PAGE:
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Role of thigh muscle cross-sectional area and strength in progression of knee cartilage degeneration over 48 months - data from the Osteoarthritis Initiative

  • Author(s): Goldman, LH
  • Tang, K
  • Facchetti, L
  • Heilmeier, U
  • Joseph, GB
  • Nevitt, MC
  • McCulloch, CE
  • Souza, RB
  • Link, TM
  • et al.
Abstract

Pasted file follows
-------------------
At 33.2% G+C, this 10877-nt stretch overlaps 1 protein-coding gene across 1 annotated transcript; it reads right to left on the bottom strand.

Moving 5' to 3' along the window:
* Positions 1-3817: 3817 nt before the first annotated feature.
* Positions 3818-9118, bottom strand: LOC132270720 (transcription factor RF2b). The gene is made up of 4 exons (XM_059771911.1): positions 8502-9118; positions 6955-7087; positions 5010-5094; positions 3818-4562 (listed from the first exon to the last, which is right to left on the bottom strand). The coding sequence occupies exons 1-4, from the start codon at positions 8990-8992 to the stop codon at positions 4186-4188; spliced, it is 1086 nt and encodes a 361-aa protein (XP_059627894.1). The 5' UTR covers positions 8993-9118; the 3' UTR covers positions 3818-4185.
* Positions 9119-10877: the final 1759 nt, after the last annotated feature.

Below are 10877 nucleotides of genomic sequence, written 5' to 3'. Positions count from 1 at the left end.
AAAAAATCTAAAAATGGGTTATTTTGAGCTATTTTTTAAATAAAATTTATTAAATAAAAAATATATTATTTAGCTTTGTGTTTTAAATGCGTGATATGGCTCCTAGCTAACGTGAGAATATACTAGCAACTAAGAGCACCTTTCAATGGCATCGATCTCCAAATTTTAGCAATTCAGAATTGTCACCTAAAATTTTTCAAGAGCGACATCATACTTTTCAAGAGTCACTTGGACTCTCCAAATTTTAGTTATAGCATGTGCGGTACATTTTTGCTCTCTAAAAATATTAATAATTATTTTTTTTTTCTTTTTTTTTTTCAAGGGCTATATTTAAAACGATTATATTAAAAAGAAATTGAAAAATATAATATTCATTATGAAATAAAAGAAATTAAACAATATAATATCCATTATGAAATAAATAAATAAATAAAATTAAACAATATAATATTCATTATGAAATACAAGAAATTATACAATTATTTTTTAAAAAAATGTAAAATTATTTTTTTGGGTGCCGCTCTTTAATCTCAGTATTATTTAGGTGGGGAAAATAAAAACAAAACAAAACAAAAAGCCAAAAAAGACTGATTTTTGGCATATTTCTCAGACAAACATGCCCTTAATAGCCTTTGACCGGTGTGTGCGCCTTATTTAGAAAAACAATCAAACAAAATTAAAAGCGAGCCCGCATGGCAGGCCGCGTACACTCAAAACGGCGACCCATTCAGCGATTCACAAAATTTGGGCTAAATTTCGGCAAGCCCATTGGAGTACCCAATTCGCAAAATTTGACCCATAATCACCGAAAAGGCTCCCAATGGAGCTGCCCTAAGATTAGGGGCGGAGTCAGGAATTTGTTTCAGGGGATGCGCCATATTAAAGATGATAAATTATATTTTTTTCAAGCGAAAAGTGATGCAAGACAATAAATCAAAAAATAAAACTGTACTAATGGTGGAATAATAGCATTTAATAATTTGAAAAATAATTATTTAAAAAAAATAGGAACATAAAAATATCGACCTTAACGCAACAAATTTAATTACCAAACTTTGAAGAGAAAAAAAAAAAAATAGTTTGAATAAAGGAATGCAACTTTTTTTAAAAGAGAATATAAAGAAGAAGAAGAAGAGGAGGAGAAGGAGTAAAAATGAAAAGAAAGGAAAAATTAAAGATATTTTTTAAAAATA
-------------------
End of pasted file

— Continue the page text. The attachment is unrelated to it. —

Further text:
To determine in a 48-month longitudinal study the association of thigh muscle cross-sectional area (CSA) and strength on progression of morphologic knee cartilage degeneration using 3T magnetic resonance imaging (MRI).Seventy Osteoarthritis Initiative (OAI) subjects aged 50-60 years, with no radiographic evidence of osteoarthritis (OA) and constant muscle strength over 48 months as measured by isometric knee extension testing were included. Baseline right thigh muscle CSAs were assessed on axial T1-weighted magnetic resonance (MR) images, and extensor to flexor CSA ratios were calculated. Degenerative knee abnormalities at baseline and 48-months were graded on right knee 3T MRIs using a modified whole organ MRI score (WORMS). Statistical analysis employed Student's t-tests and multivariable regression models adjusted for age, body mass index and gender.Extension strength was significantly and positively correlated with baseline thigh muscle CSA (r = 0.65, P < 0.001). Greater baseline total thigh muscle CSA was significantly associated with increase of cartilage WORMS scores over 48 months in patellar (P = 0.027) and trochlear (P = 0.038) compartments, but not in other knee compartments. Among specific muscle groups, CSA of extensors (P = 0.021) and vastus medialis (VM) (P = 0.047) were associated with patellar cartilage increase in WORMS. Baseline E/F ratio had a significant positive association with patellar WORMS cartilage score increase over 48 months, P = 0.0015. There were no other significant associations between muscle CSA/ratios and increase in WORMS scores.Maintenance of proper extensor to flexor muscle balance about the knee through decreased E/F ratios may slow patellofemoral cartilage deterioration, while higher extensor and VM CSA may increase patellofemoral cartilage loss.

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